It goes without saying that CSR efforts are a noble and necessary aspect to big corporate culture, however what happens when being socially responsible starts to lose its gravity and significance within a company? An article posted by Fastcoexist.com highlights a report on CSR conducted by the U.S. Chamber of Commerce. The report surveyed close to 100 CSR professionals on the state of CSR today.
One of the more interesting findings was that, while CSR professionals typically enjoy their work, they don’t always see a future in it. This is largely because there is no clearly established CSR career ladder. The article explains, “The CSR field is barely 30 years old, and what, exactly, a corporate responsibility professional does it still up for debate.” This begs the question, how can companies ensure their CSR professionals are continually motivated, and, in turn, boost the impact and reach of their CSR efforts?
The U.S. Chamber of Commerce report suggests that companies make it clear to future business leaders and jobseekers that “CR knowledge and skills are valuable and part of what they want to see in future employees.” However, there is more to invigorating CSR professionals than just instilling a sense of need. There are obvious benefits for large companies that pursue CSR programs, but achieving the right relationship between a company’s brand and its philanthropic efforts is a delicate balancing act.
In The Halo Effect, we examined the difficult task of balancing authenticity and reputation in CSR efforts. In the spirit of this whitepaper, we’ve found that there are no easy answers when it comes to proper CSR practices. While developing CSR as an academic field of study may help to make it a more credible and concrete career path for future generations of business professionals, a more tangible solution involves raising the profile of CSR within the organization itself.
After all, what better way to rejuvenate a CSR initiative then by galvanizing the people who make the company function successfully and flourish? Employees represent the most powerful brand communications channel, and keeping them informed and engaged in CSR activities can not only add a sense of excitement and commitment among the workforce, but also authenticity and validity to the good works being done. As we examined in a recent article, finding out what motivates employees to get involved in CSR activities and then building a communications campaign around those inspirations can go a long way in driving participation.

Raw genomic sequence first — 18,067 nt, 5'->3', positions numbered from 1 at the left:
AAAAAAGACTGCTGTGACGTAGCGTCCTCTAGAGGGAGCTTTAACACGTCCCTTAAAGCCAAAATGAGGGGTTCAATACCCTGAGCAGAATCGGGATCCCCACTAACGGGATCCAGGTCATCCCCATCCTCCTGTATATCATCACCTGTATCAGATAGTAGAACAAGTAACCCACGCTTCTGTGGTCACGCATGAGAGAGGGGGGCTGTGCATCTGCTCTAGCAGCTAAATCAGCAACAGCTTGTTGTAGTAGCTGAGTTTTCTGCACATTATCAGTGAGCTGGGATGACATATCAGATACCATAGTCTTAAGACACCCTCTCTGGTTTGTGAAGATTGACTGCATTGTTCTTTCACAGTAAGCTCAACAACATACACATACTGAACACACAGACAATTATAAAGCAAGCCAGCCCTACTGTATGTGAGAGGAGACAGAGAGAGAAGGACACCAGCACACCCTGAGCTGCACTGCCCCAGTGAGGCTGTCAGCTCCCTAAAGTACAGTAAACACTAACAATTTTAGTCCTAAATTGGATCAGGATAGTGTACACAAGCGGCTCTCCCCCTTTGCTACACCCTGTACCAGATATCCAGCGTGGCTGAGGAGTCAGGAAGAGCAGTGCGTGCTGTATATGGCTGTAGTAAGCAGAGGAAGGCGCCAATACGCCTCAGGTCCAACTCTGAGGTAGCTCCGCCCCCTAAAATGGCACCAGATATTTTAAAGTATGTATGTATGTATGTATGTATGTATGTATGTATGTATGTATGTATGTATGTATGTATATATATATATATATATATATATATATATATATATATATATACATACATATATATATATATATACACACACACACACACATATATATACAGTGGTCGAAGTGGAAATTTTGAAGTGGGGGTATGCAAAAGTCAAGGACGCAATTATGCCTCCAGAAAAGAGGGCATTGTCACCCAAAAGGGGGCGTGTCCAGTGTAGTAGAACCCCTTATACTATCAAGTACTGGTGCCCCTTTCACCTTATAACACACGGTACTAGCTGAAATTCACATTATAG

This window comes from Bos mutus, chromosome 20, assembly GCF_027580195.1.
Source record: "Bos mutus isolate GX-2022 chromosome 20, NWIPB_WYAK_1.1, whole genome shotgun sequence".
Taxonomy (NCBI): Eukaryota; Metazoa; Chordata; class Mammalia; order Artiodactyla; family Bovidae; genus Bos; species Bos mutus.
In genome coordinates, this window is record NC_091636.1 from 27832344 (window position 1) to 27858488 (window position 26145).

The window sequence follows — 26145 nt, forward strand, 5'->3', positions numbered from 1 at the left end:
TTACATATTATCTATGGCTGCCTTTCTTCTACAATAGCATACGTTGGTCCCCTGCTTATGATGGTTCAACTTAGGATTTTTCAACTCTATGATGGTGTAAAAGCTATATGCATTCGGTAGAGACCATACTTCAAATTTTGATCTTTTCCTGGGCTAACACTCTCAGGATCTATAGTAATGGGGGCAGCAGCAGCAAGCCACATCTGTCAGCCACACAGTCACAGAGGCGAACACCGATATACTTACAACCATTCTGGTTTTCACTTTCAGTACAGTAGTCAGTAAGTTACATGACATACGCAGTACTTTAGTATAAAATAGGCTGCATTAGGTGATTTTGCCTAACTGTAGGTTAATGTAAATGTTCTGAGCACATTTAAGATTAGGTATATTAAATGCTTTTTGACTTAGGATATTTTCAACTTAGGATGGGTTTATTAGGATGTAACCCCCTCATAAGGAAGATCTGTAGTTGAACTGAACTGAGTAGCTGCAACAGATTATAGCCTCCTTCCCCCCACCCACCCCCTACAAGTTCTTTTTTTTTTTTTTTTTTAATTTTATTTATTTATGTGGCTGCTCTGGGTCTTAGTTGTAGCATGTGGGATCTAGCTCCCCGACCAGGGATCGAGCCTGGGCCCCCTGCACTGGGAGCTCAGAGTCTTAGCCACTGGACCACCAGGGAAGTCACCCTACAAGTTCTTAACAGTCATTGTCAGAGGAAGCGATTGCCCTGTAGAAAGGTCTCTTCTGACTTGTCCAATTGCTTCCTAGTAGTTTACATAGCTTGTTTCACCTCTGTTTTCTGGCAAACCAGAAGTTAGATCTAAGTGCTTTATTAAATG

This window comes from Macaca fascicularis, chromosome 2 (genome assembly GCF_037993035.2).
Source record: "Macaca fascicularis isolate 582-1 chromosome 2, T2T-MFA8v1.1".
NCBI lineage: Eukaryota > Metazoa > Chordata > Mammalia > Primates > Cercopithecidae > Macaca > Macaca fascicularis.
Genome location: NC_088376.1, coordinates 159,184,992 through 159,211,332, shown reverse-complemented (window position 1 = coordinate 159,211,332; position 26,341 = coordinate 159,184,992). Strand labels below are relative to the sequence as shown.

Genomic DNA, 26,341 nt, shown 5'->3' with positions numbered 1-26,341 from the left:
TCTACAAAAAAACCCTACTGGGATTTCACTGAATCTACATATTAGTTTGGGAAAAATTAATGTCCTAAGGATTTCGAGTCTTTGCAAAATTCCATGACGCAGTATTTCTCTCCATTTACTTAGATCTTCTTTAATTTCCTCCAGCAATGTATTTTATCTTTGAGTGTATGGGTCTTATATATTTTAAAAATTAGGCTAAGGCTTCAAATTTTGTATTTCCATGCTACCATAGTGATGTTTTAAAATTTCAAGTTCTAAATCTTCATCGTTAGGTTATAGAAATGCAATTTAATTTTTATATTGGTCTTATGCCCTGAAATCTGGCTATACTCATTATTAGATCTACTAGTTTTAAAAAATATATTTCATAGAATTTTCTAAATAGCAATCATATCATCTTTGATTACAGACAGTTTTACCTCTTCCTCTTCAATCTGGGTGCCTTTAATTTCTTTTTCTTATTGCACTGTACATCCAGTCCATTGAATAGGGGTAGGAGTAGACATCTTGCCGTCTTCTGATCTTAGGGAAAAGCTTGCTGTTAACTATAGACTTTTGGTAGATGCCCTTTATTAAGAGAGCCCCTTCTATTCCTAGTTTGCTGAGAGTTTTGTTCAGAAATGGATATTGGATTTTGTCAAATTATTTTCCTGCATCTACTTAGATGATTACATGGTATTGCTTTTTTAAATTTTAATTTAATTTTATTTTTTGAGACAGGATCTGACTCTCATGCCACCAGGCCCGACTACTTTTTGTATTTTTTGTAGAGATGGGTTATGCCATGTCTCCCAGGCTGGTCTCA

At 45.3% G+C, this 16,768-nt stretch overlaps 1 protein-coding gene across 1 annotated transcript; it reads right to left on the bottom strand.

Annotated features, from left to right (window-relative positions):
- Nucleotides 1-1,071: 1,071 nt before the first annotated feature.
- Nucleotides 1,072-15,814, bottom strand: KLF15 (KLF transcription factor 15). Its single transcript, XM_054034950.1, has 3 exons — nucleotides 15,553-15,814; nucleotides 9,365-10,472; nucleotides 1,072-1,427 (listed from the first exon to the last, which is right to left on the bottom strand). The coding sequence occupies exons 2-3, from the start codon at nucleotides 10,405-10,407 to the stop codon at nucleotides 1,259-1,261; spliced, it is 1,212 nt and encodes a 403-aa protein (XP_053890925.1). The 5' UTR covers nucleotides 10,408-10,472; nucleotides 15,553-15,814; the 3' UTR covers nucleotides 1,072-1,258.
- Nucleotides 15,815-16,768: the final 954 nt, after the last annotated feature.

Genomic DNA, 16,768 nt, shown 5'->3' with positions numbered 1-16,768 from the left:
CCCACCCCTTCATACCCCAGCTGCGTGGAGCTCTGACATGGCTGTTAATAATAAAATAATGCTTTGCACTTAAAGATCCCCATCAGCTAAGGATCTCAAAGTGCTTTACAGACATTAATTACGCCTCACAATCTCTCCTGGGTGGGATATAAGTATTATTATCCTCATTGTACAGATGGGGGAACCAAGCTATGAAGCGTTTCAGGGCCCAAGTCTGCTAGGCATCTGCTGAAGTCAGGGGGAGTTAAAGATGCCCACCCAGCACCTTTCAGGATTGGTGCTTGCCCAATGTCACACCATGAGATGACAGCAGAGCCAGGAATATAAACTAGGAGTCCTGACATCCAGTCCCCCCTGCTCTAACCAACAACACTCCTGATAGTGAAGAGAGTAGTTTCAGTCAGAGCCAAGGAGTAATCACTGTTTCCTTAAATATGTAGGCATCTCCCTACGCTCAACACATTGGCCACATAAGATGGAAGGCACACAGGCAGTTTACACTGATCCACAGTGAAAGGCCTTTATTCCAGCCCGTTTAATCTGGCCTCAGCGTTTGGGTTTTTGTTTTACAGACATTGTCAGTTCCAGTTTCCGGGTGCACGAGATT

If CSR professionals are able to renew enthusiasm in a cause on behalf of the company, then the entire workforce will feel more pride in the work they have accomplished together, as well as the company itself. In addition, CSR professionals will feel increasingly valued and appreciated because their company supports them in the initiatives they’ve implemented. While this may not solve the problem of validating the CSR profession itself, it is certainly a win-win for the organization.
Pharma companies are especially active when it comes to corporate social responsibility (CSR). According to The Foundation Center’s “Key Facts on Corporate Foundations” Report, the pharmaceutical industry held the second largest share of corporate foundation giving (at 15.2%) in 2009, surpassed only by the banking and financing industry (at 21.6%).
“The Influencers: CSR” is an aggregate of thought leaders who regularly share strategies and insights for increasing participation in and enhancing the long-term impact of corporate social responsibility programs.
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The “Best Content” series brings you a handful of the most thought-provoking and informative articles and webinars related to Corporate Social Responsibility published over the last quarter, broken down into bite-size pieces for your convenience.
Lessons Learned in Promoting CSR
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